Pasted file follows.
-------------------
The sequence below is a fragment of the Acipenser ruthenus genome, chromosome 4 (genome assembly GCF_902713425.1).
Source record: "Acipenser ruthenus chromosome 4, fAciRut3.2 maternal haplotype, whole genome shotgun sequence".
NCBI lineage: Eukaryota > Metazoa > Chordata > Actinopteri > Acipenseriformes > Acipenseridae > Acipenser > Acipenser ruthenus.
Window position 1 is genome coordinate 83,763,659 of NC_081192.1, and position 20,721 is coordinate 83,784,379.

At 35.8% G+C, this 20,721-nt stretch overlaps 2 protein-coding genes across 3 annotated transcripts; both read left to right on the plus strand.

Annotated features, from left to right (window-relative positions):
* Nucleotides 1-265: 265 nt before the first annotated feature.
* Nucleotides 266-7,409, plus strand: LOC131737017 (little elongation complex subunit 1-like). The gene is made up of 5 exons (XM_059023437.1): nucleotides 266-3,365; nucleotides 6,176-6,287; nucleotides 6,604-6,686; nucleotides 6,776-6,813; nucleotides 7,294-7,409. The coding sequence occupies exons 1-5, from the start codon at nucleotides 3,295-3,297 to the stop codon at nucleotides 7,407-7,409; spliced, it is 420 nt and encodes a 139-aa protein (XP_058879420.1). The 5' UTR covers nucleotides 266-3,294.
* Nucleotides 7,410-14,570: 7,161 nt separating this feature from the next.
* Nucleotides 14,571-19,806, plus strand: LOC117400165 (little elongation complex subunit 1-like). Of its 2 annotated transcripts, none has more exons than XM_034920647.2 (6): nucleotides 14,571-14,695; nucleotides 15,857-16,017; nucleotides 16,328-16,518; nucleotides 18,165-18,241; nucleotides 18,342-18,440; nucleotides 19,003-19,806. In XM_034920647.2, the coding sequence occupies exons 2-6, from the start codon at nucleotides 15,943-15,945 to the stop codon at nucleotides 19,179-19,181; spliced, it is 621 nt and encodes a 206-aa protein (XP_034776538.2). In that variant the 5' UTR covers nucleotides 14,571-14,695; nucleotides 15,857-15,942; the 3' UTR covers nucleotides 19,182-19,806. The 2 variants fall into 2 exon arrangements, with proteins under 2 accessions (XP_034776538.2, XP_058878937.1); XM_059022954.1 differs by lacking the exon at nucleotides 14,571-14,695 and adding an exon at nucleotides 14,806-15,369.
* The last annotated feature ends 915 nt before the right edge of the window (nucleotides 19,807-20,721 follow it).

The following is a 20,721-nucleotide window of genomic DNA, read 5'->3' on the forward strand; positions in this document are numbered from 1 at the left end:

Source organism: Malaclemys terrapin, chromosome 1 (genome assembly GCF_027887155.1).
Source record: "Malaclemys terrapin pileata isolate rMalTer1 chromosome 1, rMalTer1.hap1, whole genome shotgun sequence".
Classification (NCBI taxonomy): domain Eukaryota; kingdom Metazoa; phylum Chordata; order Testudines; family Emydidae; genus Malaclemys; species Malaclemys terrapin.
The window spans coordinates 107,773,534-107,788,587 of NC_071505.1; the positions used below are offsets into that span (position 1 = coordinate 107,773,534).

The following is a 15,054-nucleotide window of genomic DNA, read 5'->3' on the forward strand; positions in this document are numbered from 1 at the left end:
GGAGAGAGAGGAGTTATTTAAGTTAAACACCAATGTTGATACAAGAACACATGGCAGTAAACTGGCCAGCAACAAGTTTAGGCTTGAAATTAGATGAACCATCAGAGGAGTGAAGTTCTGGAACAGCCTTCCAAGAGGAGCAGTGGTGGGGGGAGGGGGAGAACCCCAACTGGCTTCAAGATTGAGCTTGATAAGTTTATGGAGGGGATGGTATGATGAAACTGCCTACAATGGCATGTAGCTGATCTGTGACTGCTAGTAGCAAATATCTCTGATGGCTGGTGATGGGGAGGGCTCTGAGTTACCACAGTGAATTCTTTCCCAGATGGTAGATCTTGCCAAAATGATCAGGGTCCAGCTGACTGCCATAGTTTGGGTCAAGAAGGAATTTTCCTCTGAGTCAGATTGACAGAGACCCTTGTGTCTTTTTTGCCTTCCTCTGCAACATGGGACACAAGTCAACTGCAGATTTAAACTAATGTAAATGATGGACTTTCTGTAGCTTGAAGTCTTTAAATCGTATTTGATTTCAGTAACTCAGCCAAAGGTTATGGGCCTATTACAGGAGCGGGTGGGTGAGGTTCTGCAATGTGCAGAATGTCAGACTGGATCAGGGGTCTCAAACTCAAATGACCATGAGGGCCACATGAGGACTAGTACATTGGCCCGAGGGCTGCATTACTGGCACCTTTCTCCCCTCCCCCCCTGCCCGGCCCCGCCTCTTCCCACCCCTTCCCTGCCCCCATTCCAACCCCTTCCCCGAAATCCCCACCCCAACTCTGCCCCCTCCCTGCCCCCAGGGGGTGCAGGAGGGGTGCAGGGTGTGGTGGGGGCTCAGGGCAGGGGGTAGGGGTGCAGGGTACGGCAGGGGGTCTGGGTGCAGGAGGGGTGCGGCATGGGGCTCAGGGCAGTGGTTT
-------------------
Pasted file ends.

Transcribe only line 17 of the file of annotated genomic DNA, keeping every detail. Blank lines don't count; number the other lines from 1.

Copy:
The following is a 15,054-nucleotide window of genomic DNA, read 5'->3' on the forward strand; positions in this document are numbered from 1 at the left end: